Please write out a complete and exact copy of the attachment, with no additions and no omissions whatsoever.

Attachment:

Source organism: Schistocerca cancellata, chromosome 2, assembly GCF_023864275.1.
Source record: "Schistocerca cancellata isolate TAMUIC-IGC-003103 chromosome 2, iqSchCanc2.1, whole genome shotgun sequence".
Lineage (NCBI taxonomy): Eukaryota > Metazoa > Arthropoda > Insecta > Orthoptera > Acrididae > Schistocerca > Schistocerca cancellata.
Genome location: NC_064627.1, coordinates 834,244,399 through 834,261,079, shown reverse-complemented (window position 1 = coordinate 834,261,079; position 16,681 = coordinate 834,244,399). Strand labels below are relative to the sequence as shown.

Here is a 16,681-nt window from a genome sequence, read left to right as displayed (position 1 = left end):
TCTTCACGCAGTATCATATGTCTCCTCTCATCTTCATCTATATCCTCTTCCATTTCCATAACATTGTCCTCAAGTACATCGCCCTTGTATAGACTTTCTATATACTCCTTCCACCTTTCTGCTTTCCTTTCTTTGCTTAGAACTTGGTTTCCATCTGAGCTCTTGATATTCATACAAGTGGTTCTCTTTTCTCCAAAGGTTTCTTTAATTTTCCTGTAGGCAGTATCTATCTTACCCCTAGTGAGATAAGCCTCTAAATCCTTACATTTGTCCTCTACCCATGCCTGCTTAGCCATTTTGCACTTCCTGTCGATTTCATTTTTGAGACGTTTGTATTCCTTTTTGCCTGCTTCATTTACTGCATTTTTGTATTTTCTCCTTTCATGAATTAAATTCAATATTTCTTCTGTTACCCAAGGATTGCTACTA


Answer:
Source organism: Schistocerca cancellata, chromosome 2, assembly GCF_023864275.1.
Source record: "Schistocerca cancellata isolate TAMUIC-IGC-003103 chromosome 2, iqSchCanc2.1, whole genome shotgun sequence".
Lineage (NCBI taxonomy): Eukaryota > Metazoa > Arthropoda > Insecta > Orthoptera > Acrididae > Schistocerca > Schistocerca cancellata.
Genome location: NC_064627.1, coordinates 834,244,399 through 834,261,079, shown reverse-complemented (window position 1 = coordinate 834,261,079; position 16,681 = coordinate 834,244,399). Strand labels below are relative to the sequence as shown.

Here is a 16,681-nt window from a genome sequence, read left to right as displayed (position 1 = left end):
TCTTCACGCAGTATCATATGTCTCCTCTCATCTTCATCTATATCCTCTTCCATTTCCATAACATTGTCCTCAAGTACATCGCCCTTGTATAGACTTTCTATATACTCCTTCCACCTTTCTGCTTTCCTTTCTTTGCTTAGAACTTGGTTTCCATCTGAGCTCTTGATATTCATACAAGTGGTTCTCTTTTCTCCAAAGGTTTCTTTAATTTTCCTGTAGGCAGTATCTATCTTACCCCTAGTGAGATAAGCCTCTAAATCCTTACATTTGTCCTCTACCCATGCCTGCTTAGCCATTTTGCACTTCCTGTCGATTTCATTTTTGAGACGTTTGTATTCCTTTTTGCCTGCTTCATTTACTGCATTTTTGTATTTTCTCCTTTCATGAATTAAATTCAATATTTCTTCTGTTACCCAAGGATTGCTACTA